On Thursday, The Washington Post highlighted the Giving Voice Initiative, an organization that helps to form choruses for those living with Alzheimer's disease. There's research to back up this feel-good endeavor: When people with dementia sing with loved ones, they experience improved quality of life as well as reinforced communication skills. Other fringe benefits include higher self-esteem and social support. Music is so strongly tied to emotion that it works to activate a response in the brain directly connected to memory formation. Coupled with continued learning, this type of therapeutic activity proves to be exceptionally powerful.
If you're hesitant to sing in the shower let alone a group, rest assured that an organized sing-along is by no means the only way to improve cognitive function. Here are three more ways to stay sharp:
1. Fill up on fiber and healthy fats.
Genius Foods author and brain health expert Max Lugavere has made it his mission to educate people about filling their plates in a way that feeds their brain as well as their body. The Cliff Notes version of his advice: Sugar and processed foods are out; fiber, healthy fats, mushrooms, and meat (in moderation) are in.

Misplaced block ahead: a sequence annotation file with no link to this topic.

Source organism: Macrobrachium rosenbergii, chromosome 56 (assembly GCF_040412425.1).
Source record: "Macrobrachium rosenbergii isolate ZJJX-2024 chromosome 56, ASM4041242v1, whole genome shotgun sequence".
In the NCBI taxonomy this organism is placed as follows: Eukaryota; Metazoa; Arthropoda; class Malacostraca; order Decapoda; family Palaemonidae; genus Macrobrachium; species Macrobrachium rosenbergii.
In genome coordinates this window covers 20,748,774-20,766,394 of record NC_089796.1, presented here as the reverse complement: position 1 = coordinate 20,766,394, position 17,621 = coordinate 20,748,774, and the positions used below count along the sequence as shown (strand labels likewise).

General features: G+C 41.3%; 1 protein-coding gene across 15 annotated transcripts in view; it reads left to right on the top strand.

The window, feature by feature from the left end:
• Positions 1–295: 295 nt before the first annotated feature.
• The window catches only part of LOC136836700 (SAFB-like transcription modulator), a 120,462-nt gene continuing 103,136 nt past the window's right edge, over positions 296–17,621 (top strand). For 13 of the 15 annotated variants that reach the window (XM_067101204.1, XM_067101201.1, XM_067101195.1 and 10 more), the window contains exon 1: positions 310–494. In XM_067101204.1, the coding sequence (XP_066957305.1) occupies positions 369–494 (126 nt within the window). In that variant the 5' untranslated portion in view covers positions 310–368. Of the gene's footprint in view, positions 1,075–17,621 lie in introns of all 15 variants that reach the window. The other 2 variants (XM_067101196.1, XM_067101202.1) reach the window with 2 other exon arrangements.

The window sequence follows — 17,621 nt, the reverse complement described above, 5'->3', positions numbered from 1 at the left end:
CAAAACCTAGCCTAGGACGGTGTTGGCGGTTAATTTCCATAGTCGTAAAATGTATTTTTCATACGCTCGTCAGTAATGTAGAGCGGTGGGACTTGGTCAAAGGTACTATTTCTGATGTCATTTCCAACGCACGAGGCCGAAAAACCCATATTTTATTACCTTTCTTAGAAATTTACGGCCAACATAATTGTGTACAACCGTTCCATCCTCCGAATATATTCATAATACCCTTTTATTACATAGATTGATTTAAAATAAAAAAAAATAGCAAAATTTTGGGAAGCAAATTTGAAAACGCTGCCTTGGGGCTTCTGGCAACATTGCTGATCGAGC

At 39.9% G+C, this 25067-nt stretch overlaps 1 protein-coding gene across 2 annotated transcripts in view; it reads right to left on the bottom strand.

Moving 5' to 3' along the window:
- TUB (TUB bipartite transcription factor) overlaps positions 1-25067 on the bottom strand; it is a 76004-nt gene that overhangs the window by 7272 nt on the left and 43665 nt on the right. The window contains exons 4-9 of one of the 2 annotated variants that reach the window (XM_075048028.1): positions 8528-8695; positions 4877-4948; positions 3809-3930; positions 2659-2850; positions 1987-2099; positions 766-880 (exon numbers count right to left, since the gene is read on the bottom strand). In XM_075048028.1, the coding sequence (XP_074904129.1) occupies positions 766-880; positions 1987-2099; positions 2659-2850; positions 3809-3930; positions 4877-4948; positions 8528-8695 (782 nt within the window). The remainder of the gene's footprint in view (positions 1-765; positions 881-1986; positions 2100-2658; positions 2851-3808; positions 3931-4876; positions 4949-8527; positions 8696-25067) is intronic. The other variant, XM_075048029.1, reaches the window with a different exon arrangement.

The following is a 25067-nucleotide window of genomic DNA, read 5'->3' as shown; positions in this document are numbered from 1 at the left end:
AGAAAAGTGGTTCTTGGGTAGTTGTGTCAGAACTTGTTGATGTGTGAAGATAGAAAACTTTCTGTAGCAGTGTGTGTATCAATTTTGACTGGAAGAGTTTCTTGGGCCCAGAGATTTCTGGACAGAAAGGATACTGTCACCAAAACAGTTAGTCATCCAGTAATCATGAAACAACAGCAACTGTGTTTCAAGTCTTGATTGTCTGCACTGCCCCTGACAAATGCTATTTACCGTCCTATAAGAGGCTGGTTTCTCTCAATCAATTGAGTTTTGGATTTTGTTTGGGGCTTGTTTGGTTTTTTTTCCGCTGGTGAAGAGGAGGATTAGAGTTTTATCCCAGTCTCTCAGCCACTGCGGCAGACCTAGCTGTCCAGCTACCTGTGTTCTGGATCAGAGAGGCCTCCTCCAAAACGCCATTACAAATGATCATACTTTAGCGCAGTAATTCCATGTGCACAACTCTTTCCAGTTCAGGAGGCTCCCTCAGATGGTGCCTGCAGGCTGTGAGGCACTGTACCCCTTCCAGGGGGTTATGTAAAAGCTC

2. Do a little dance.
The music-mind connection doesn't just come alive by singing—it's strengthened by dancing, too. Similar to learning new lyrics, learning new dance moves activates the hippocampus, which aides in the prevention of dementia.
3. Go barefoot.
Yes, seriously. According to podiatrist Emily Splichal, DPM, your nervous system is especially sensitive in your feet. "People don’t even realize that the nerves [in your feet] age," she says. "The more we wear shoes, we take away that information between the feet and your brain. That’s why it’s important to be barefoot and stimulate your nervous system in that way." To follow this advice, try yoga or Pilates—that is, choose workouts where your shoes and socks are left at the door.
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